A report to the West Hollywood City Council summarizes criticism of last year’s L.A. Pride event by those who found it expensive and exclusionary. But it also includes a survey that shows the overwhelmingly young crowd who actually attended it had a good time.
The critiques come from summaries by consultants hired to moderate two public forums after the controversial event.
In her report, Diane Burbie of The Aspire Group identified the following concerns that surfaced during the July 20 forum:
— Perceptions that the event’s “brand” is shifting from celebration of the LGBT movement to a music festival
— Ticket prices viewed as out of reach for many
— Noise levels that were disturbing to some residents
— Congestion and parking on neighborhood streets
— A failure to provide timely responses and decisions during the planning process, and
— Fewer no-nprofit organization booths
Other issues noted by city staffers attending the forum were:
— A desire to see more focus on the lesbian and transgender communities
— An abundance of trash and debris on neighborhood streets following the event
— Feelings of lack of inclusivity from certain groups, and
— Concerns that LGBT history is being forgotten.
A summary of issues from the Aug. 17 forum facilitated by Chris Robert of The Robert Group and focused on future Pride events included desires for:
— Less corporate presence
— More historical content
— Lower ticket prices
— More inclusive programming
— Better, more transparent and responsive communication between Christopher Street West (CSW), the non-profit group that puts on the Pride event, and West Hollywood citizens
— More community connection through local vendors and non-profit participation, and
— More focus on pride and less focus on profit.
Both forum facilitators noted a demand for more financial disclosure from CSW, which recently provided a copy of its 2015 tax return to City Hall. WEHOville also obtained a copy of the return. CSW has yet to make public the results on last year’s Pride events, although a CSW financial statement provided to WEHOville showed a loss of $395,000.
CSW’s plan to reprogram the annual Pride event as a music festival targeting millennials was very controversial, with some LGBT organizations saying they might boycott the event. It also was criticized for plans to scale back lesbian and transgender events, criticism that led CSW to extend hours for those events.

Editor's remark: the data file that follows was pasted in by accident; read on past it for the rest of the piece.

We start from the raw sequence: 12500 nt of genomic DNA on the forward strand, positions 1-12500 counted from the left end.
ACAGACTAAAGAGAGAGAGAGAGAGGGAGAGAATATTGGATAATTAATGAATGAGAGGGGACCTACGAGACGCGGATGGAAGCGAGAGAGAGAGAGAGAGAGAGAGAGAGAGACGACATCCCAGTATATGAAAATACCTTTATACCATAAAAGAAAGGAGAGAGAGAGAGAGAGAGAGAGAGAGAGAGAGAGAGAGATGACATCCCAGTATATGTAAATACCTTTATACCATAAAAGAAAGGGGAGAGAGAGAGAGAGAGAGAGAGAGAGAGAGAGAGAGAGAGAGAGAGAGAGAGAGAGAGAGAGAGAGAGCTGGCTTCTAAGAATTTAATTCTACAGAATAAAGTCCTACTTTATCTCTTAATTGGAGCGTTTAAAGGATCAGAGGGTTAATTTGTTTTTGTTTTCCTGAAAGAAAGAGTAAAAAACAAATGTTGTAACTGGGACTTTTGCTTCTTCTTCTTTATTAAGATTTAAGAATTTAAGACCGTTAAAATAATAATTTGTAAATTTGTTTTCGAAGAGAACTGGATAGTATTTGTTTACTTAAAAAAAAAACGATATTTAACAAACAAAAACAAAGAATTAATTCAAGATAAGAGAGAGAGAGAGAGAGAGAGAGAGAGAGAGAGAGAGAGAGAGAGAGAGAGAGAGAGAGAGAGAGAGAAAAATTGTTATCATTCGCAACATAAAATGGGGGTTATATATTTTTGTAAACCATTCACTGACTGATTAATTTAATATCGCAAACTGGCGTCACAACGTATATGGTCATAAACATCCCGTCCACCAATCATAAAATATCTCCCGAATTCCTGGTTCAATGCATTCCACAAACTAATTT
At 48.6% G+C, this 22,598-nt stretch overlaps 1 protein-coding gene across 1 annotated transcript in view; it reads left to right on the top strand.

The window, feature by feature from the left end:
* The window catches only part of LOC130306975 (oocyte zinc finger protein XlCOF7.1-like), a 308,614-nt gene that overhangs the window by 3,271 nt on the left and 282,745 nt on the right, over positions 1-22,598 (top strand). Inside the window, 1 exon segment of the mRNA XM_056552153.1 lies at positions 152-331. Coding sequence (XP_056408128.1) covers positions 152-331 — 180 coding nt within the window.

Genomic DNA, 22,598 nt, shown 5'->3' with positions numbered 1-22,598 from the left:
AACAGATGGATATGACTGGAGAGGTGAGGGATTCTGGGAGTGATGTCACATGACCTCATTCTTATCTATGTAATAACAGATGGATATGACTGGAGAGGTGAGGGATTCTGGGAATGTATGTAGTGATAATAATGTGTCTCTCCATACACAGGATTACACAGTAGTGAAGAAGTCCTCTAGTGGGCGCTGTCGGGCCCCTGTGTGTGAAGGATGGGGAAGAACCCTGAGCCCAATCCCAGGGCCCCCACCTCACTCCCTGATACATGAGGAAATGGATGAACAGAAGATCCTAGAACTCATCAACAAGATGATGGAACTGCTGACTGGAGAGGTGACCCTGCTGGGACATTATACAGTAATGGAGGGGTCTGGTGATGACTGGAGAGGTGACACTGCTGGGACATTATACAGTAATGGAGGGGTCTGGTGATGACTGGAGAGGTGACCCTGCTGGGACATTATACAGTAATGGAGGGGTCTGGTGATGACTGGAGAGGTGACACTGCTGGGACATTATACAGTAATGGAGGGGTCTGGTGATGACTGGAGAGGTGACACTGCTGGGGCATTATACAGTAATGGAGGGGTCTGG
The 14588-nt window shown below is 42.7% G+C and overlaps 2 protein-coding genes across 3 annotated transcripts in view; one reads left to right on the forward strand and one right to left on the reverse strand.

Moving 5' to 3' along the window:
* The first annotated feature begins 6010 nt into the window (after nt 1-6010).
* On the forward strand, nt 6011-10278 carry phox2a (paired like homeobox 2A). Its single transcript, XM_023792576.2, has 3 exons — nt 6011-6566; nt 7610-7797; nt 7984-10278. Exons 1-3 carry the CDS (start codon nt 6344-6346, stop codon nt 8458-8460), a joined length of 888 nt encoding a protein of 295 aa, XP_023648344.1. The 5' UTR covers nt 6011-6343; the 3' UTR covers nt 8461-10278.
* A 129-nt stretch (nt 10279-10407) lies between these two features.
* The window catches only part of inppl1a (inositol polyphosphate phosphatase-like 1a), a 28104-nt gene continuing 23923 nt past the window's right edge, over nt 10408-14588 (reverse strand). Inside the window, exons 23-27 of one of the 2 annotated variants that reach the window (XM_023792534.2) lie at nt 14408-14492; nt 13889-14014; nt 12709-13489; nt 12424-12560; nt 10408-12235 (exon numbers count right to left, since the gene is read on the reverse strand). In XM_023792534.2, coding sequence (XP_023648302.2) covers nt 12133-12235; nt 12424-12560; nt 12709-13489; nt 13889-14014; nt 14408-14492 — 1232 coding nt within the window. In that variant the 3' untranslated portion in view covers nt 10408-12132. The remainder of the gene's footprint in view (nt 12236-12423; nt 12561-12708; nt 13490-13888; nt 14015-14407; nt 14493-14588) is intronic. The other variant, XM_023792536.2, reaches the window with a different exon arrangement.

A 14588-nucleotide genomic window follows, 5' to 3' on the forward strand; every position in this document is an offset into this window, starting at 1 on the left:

CSW conducted its own on-site survey of those attending the Pride festival in West Hollywood Park, which indicated that it had a strong appeal to millennials, who generally are defined as those ages 18 to 35. The survey was administered by Lauren Schlau Consulting (LSC}, a Los Angeles-based special events market research specialist. According to that report, a total of 33,800 people attended the festival on Saturday and Sunday. On Friday night, which was free to attendees, the estimated attendence was 15,000 to 17,000. LSC surveyed 380 people.
Eighty percent of respondents were under age 35 with the median age 27.3. Eighty-three percent rated West Hollywood Park as an excellent or very good location for the Festival. Seventy-eight percent said L.A. Pride was extremely or very relevant to the community as it is now produced. L.A. Pride received an overall “relevance” rating of 4.22 (out of 5}.
Other details from the survey include:
— Sixty percent of attendees lived in Los Angeles County while 8% lived in West Hollywood.
— Eighty-seven percent of attendees were Californians, with 29% living in the state but outside Los Angeles County. Another 11% came from across the country and two percent from outside the United States.
— Southern Californians represented 76% of attendees. Of those, 55% lived in the Los Angeles area with 10% from Orange County and 8% from Inland Empire areas.
— Eighty-one percent of the California residents identified as LGBTQ and 17% as non-LGBTQ.
— Forty-one percent of attendees surveyed identified themselves as Latino/Hispanic, 40% as Caucasian, 11% as African-American, 7% Asian- American and 6% as Native American.